Of tollgates, jingles


Zimbabwe’s struggle for independence was a long and costly affair. It was never for the faint-hearted. While common belief is that the fight for self determination started when some seven Zanla guerrillas were involved in combat somewhere near Chinhoyi and were subsequently annihilated in mortar and gunfire, this writer categorically refuses to accept this as fact.
On the other hand, some amongst our heroes want us to believe that the Second Chimurenga/ Umvukela started after the first Zipra cadres returned from training abroad to engage the Smith regime in armed combat long before Zanu was formed. Some such prominent names of the 1962 group include Cdes Sikhwili Moyo, Charles Chikerema, Maluzo Ndlovu etc, followed by the 1963 group of Cdes Dumiso Dabengwa, Ackim Ndlovu, Ambrose Mutinhiri etc. History also claims that the above are the pacesetters of the Second Chimurenga/Umvukela. Nothing can be further from the truth.
The struggle for independence, in particular, the Second Chimurenga/Umvukela was initiated by the members of the Southern Rhodesia African National Congress (Sranc) and later the National Democratic Party (NDP), before Zapu and later, Zanu was formed. The warriors in this first phase of the struggle were largely the youth league members.
Their lack of armoury sophistication was well complemented by their sophistication in strategy. In their armoury, they had cow dung and matches (Yes Lion matches).
Later, in place of cow dung they improved to using tissue paper. The main target for these warriors during the “matchstick warfare” was mainly farms in and around Harare and many peri-urban areas. While many have called these activities “sabotage”, the only difference this guerrilla warfare with that of Zipra and Zanla was its lack of advanced weaponry, otherwise both phases were sabotage in that besides targeting and eliminating human life, infrastructure was the main target. Some of the heroes of this era of struggle are Baba Gutu in Mufakose, Baba Dombe, Baba Magwaragwara, Baba Banda all in Dzivaresekwa to mention just but a few. Some of the victims of this era of settler resistance include an RF minister DuPont, who woke up to find his piggery burnt to ashes (or is it oil) because the whole yard was flowing with pork fat the next morning. History has it that this incident caused the enactment of a raft of draconian pieces of legislation as a result.
Unfortunately, as the nation commemorates and celebrates Heroes’ Day, these heroes and heroines have been forgotten and their legacy thrown to the dustbin of political history. These heroes have not only been forgotten politically, they have also been condemned to abject poverty and many die living a life of misery despite the fact that many are ex-detainees who spent years in prison fighting for our liberation.
Very few, if any, ex-detainees were bona fide members of Zanu. They were all NDP, and by extension, Zapu members. Consequently, none is a member of any of the MDC factions. Therefore, it follows that their definition of a hero is based on the period 1963 to 1980 and 2000 to date respectively. This is a dangerous distortion of history. This is aptly demonstrated by the ongoing fight between Zanu (PF) and MDC over jingles by the Mbare Chimurenga Choir. Several very important lessons must be brought to the fore. First, song and dance were an important aspect of the liberation struggle and that legacy must be preserved, even by more gyrating and waist breaking moves if necessary. Second, these songs were and are still inspirational and are loaded with praises to a common cause and sometimes to individual leaders. Third, one beneficiary of the praise singing, President Mugabe is the founding President of the Republic of Zimbabwe and no one can dispute that fact. He led Zanu and Zanla to defeat, together with Zapu, the colonial regime of Ian Smith. On that score only, he earned the praises, at least to Amos Mahendere, Mbare Chimurenga Choir and a sizeable section of the population. Just like PM Tsvangirai has earned praises with such ballads like “Mogie, Mogeni, Mogeni Tsvangirai Ndizvo……” or such slogans like “SAVE, SAVE, SAVE” the PM’s totem. In fact, that is the diversity and democracy that Baba Gutu was detained fighting for. That is why Gutu and his youth brigade torched fields full of tobacco and maize in order to achieve such pluralism. It is the democracy that Joshua Nkomo sacrificed his life for, to ensure that if a jingle on national radio or TV is not palatable to consumers, they should have a choice to switch off that station and choose another one. But that is the reason why the MDC was formed, to fight Zanu (PF) until the airwaves are freed. It is for that reason that this writer urges compatriots in the MDC to use cabinet and other government fora to cause the freeing of airwaves for many players in order for them and many others to freely advertise and kongonya their “Mogie, Mogeni” tune. This is not only desirable, but a sign of political maturity instead of radicalism reserved only for student politics.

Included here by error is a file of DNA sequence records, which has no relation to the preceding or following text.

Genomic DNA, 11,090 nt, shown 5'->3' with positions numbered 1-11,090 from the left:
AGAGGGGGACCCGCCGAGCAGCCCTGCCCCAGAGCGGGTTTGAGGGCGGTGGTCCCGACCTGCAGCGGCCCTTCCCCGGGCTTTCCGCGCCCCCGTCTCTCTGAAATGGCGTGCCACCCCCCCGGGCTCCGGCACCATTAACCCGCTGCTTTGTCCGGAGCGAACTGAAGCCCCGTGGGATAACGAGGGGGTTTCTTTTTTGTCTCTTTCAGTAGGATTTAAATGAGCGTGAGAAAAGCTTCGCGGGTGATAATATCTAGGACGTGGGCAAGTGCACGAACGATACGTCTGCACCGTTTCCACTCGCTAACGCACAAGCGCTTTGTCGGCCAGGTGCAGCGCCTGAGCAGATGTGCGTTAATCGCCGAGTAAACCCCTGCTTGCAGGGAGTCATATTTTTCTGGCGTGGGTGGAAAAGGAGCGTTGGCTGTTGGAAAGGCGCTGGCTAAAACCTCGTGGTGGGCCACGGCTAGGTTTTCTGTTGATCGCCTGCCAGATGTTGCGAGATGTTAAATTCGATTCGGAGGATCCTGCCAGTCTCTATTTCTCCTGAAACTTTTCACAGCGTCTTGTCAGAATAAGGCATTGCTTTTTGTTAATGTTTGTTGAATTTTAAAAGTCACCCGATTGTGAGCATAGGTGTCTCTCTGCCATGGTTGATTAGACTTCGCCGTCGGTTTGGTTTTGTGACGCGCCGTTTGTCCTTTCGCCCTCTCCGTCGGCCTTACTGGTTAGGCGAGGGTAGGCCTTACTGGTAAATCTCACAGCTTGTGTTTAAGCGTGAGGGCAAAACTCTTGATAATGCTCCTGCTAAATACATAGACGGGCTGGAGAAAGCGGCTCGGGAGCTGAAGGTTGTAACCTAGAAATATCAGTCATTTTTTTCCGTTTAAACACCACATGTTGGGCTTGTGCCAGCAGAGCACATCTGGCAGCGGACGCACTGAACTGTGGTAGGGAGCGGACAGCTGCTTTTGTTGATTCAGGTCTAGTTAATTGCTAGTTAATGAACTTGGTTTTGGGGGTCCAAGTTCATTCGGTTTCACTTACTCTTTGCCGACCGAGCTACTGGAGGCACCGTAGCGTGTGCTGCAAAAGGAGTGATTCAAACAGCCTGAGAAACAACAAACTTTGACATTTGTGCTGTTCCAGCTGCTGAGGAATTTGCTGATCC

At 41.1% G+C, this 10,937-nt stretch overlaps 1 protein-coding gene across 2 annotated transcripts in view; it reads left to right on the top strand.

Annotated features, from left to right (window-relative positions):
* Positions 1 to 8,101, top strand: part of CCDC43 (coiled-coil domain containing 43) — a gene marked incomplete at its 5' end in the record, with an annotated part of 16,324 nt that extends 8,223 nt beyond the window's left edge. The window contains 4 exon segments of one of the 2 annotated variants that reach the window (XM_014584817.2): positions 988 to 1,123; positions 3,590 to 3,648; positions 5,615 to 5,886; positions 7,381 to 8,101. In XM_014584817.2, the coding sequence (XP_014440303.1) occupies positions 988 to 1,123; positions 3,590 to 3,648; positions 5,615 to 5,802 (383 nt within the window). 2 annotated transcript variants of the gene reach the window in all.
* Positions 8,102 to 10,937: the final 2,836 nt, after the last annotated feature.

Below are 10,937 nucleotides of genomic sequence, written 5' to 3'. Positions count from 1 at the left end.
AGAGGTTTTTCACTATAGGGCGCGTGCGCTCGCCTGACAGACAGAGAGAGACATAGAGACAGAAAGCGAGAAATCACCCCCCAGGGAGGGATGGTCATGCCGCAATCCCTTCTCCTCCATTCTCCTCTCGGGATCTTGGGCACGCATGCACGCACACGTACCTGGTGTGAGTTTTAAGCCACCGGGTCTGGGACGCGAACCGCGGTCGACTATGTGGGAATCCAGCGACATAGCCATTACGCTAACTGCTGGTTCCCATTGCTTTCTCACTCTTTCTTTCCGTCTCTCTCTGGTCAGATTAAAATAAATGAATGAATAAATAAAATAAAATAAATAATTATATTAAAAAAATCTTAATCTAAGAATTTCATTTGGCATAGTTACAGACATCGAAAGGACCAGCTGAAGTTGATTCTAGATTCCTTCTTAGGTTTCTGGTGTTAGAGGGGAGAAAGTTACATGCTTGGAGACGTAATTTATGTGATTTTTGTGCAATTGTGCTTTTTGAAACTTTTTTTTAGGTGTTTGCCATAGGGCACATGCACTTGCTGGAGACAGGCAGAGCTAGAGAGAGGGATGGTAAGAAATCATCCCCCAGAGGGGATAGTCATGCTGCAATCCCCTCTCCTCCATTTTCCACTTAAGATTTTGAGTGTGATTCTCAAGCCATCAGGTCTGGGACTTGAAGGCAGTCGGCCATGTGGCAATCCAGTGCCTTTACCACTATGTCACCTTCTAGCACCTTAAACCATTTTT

After all, successes have been scored, by the MDC, by the way, in freeing the print media and so on. This noise about jingles like Nyatsoterera can only be done at the risk of being served for breakfast by the likes of Prof Jonathan Moyo. Instead of jingles, one would expect the MDC to be discussing scandalous developments that are quietly unfolding. The first one being the distribution of tollgate income.
How on earth does Mashonaland West earn the highest votes for funds earned from national tollgates? No wonder why we are saying devolution of power today, not tomorrow.
lMso Ndlovu is the Zapu secretary for administration (Northern Region)
Views expressed above are personal

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